- -- sgt york, Aug 24 2010, DIYbio google group
USING PHYSICAL AGENTS TO CONTROL MICROORGANISMS
- This section is quoted from BIOL 230 MICROBIOLOGY LABORATORY MANUAL by Dr. G.E. Kaiser, Copyright © Gary E. Kaiser, Updated: March 4, 1999
A. INTRODUCTION TO THE CONTROL OF MICROORGANISMS
Control of microorganisms is essential in order to prevent the transmission of diseases and infection, stop decomposition and spoilage, and prevent unwanted microbial contamination.
Microorganisms are controlled by means of physical agents and chemical agents. Physical agents include such methods of control as high or low temperature, desiccation, osmotic pressure, radiation, and filtration. Control by chemical agents refers to the use of disinfectants, antiseptics, antibiotics, and chemotherapeutic antimicrobial chemicals.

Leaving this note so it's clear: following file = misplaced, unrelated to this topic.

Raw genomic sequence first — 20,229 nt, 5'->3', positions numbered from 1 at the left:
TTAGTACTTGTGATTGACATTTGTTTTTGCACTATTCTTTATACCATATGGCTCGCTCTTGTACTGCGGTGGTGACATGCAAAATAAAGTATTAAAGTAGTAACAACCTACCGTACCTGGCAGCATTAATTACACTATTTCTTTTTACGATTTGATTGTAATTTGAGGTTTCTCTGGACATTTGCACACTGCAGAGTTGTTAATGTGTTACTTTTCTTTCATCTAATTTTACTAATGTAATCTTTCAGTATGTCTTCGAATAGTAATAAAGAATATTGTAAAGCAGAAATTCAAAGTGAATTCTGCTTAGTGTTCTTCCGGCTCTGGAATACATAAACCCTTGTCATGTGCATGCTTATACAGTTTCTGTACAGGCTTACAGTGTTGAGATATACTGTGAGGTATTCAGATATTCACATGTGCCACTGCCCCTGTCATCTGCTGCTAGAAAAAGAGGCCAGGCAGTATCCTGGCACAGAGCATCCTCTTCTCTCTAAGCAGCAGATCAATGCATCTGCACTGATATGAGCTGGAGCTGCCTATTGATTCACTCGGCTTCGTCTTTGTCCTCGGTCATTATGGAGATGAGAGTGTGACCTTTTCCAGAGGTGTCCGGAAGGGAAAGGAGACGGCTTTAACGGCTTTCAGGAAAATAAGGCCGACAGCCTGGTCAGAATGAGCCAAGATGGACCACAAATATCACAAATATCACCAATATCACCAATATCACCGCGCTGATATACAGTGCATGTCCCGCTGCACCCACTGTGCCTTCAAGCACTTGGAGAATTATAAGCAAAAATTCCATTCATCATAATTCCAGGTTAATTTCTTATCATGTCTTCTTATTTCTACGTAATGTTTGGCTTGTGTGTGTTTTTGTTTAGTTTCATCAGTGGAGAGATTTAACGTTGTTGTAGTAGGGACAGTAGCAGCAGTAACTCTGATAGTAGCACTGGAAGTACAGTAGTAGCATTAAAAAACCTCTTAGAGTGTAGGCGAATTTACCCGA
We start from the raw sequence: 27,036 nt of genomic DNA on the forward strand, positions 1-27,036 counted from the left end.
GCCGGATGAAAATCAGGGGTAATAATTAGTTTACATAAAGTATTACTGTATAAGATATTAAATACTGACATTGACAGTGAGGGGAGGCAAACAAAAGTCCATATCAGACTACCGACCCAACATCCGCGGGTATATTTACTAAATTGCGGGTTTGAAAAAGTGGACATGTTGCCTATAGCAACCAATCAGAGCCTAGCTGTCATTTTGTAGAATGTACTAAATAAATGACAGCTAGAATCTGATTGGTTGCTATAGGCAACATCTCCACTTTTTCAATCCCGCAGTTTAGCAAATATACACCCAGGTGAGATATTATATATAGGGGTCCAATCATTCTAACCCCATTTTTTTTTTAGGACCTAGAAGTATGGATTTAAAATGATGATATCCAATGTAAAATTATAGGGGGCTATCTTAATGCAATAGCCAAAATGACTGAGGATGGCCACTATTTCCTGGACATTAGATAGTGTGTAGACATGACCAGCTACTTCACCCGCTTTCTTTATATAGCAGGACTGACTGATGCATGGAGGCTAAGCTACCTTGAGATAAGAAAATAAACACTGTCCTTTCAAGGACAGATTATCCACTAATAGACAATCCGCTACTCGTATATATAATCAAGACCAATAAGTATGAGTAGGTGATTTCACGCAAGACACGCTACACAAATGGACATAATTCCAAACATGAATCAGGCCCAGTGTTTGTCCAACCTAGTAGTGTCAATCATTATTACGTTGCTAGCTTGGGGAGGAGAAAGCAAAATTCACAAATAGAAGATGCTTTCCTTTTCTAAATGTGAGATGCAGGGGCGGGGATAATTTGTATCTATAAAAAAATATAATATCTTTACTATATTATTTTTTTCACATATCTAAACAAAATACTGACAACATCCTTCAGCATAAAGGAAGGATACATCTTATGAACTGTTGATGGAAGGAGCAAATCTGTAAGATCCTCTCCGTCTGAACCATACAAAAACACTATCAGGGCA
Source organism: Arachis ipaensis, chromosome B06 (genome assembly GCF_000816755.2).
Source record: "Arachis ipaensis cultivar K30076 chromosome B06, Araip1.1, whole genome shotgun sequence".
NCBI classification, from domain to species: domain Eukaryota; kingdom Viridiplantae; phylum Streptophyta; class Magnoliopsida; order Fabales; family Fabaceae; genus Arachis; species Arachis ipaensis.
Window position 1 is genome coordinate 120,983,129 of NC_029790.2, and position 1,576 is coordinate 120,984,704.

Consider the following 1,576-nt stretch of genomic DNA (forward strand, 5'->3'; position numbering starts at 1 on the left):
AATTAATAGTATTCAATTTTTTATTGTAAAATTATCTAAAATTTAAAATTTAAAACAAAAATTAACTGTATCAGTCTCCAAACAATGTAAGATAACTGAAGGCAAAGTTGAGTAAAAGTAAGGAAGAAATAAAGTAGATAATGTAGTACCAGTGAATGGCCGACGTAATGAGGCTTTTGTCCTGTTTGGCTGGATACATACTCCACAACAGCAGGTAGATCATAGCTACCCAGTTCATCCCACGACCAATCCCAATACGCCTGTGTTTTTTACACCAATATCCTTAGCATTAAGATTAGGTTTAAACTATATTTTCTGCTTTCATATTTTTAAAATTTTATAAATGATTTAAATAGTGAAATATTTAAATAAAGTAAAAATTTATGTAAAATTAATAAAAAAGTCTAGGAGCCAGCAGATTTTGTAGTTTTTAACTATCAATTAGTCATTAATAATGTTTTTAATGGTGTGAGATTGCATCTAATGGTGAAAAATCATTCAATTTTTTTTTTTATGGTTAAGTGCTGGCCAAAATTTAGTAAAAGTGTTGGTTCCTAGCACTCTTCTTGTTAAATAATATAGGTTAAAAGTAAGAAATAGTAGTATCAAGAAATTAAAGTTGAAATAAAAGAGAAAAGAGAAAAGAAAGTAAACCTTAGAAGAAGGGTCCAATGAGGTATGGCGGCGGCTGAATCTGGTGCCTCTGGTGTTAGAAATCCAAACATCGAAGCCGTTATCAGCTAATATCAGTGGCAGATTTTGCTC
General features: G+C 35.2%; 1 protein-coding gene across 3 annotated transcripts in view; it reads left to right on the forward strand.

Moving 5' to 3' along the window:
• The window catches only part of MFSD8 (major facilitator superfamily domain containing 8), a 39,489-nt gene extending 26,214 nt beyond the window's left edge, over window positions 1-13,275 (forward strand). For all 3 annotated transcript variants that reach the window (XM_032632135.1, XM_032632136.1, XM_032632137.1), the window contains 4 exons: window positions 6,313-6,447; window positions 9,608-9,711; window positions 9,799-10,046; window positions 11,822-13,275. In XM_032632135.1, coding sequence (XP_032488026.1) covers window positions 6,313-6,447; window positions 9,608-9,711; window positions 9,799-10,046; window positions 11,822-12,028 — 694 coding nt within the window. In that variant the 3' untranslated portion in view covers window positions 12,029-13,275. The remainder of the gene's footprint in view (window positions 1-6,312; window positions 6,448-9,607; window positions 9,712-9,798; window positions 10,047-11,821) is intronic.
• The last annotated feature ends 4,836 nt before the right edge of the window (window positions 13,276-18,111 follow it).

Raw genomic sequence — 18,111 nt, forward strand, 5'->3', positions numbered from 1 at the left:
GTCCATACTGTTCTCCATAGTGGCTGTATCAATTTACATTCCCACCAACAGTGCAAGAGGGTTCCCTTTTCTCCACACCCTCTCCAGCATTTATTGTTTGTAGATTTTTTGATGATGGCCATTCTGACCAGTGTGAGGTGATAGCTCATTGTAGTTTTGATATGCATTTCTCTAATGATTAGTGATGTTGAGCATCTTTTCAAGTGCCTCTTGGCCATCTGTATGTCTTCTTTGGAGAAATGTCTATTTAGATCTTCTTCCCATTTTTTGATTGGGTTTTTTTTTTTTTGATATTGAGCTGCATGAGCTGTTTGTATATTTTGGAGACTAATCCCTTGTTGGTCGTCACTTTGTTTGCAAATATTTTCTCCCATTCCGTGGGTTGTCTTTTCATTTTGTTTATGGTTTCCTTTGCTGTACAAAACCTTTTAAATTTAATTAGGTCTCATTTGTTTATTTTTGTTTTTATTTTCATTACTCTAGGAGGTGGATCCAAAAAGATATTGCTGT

Basic terms used in discussing the control of microorganisms include:
1. Sterilization Sterilization is the process of destroying all living organisms and viruses. A sterile object is one free of all life forms, including bacterial endospores, as well as viruses.
2. Disinfection Disinfection is the elimination of microorganisms from inanimate objects or surfaces.
3. Decontamination Decontamination is the treatment of an object or inanimate surface to make it safe to handle.\
3. Disinfectant A disinfectant is an agents used to disinfect inanimate objects but generally to toxic to use on human tissues.
4. Antiseptic An antiseptic is an agent that kills or inhibits growth of microbes but is safe to use on human tissue.
6. Sanitizer A sanitizer is an agent that reduces, but may not eliminate, microbial numbers to a safe level.
5. Antibiotic An antibiotic is a metabolic product produced by one microorganism that inhibits or kills other microorganisms.
6. Chemotherapeutic antimicrobial chemical Chemotherapeutic antimicrobial chemicals are synthetic chemicals that can be used therapeutically.